Seiken Densetsu 2 OSV has too things going against it. The first is that each piece only plays once through and then stops. This takes away some enjoyment from the OSV. The second is the sound quality. Although revolutionary for its time, the years have taken their toll on this once great OSV.

If you have not experienced Seiken Densetsu 2 OSV then this album is like a gem waiting to be discovered. On its own Seiken Densetsu 2 OSV may not seem like the most amazing album, but it is one of the most revolutionary and original scores made to date. If for nothing more, buy it for the memories that come to life after listening to a score like this.

A beautiful soundtrack with a lot of heart.

Essential Listening

Reader review by Jon Turner

If you think video game music can't have heart, check out this CD and you'll found out that it can. I myself didn't believe that heartfelt game music was possible until I first played the game. This is beautiful stuff. The first track, "Angel's Fear", is musically impressive and a catching overture. I was hooked by the game the first time I heard this beautiful piece of music. In fact, this was the first game soundtrack CD I ever bought. From listening to it later on, even today, my attitude about it remains unchanged.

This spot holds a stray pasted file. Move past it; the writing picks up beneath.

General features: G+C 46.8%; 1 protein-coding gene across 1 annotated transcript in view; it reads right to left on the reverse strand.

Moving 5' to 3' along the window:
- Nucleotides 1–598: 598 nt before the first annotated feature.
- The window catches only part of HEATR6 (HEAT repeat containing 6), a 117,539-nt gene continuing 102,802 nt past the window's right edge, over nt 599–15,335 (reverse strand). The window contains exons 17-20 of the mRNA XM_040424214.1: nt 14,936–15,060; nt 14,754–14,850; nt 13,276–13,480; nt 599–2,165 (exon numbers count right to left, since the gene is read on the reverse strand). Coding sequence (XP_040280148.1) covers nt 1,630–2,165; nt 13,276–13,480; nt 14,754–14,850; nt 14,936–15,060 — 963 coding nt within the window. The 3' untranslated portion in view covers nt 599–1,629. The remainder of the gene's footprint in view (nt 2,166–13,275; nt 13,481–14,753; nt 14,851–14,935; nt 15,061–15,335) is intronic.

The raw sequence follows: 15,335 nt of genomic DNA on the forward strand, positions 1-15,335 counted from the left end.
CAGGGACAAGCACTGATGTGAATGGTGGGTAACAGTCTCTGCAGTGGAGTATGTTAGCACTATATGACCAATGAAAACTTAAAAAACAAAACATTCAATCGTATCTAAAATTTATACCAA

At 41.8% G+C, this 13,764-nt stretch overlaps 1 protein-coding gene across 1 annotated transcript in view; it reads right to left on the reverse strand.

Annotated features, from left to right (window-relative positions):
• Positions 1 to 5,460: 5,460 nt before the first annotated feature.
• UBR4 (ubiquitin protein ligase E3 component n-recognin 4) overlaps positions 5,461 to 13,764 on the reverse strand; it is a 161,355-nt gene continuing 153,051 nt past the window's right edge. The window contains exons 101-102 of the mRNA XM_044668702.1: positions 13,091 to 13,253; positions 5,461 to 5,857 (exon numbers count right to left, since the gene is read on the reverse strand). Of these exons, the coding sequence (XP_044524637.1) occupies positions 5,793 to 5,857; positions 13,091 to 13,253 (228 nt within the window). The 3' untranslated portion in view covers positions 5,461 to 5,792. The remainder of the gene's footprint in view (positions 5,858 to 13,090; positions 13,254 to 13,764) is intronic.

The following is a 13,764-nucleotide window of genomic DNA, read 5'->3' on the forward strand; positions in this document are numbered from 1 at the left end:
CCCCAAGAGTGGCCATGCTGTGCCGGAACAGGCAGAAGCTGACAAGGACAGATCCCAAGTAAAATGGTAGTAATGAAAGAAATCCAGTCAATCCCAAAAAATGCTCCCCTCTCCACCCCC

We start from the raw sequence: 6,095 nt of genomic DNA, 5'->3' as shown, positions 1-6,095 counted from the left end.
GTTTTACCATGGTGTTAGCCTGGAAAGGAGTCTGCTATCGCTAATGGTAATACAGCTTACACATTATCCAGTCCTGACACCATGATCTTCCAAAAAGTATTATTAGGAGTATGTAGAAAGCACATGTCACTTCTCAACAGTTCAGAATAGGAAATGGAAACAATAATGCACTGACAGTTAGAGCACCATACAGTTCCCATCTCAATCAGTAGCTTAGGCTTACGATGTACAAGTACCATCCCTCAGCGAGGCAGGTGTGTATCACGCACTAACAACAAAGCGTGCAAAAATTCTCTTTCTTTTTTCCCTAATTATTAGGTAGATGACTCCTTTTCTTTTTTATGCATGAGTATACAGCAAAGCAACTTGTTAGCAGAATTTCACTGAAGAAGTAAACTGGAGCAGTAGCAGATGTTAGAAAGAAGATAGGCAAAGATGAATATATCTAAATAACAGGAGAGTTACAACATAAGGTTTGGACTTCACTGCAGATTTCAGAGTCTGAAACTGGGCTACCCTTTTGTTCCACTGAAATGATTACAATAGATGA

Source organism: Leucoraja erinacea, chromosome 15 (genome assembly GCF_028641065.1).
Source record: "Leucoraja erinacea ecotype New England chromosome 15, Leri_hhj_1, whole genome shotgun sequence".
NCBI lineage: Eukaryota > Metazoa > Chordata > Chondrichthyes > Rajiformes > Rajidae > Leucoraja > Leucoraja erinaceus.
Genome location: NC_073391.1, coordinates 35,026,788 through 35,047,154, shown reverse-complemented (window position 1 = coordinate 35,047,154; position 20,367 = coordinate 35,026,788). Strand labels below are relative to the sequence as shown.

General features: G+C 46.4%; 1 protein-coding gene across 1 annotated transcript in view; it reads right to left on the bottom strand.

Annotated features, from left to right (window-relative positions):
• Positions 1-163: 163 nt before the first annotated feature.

The music is quite different from most video game scores. It takes on a different direction, a cross between new age and rock and roll. This is noticeable on most of the tracks, such as "Colour of the Summer Sky", "The Holy Intruder", "Did You See the Sea", "Flight Bound for the Unknown", and "Give Love Its Rightful Time". Some other tracks, meanwhile, try to mix in some symphonic elements, particularly the Mana Seed Palace theme. It's one of the most beautiful pieces of music I have ever heard in my life. In fact, there are so many great tracks on this soundtrack. Also there are a few loud, dissonant, noisy cacophonies, mainly the battle themes. Although they suit the tone of the game very well, the battle themes are not exactly the most comforting things to listen to.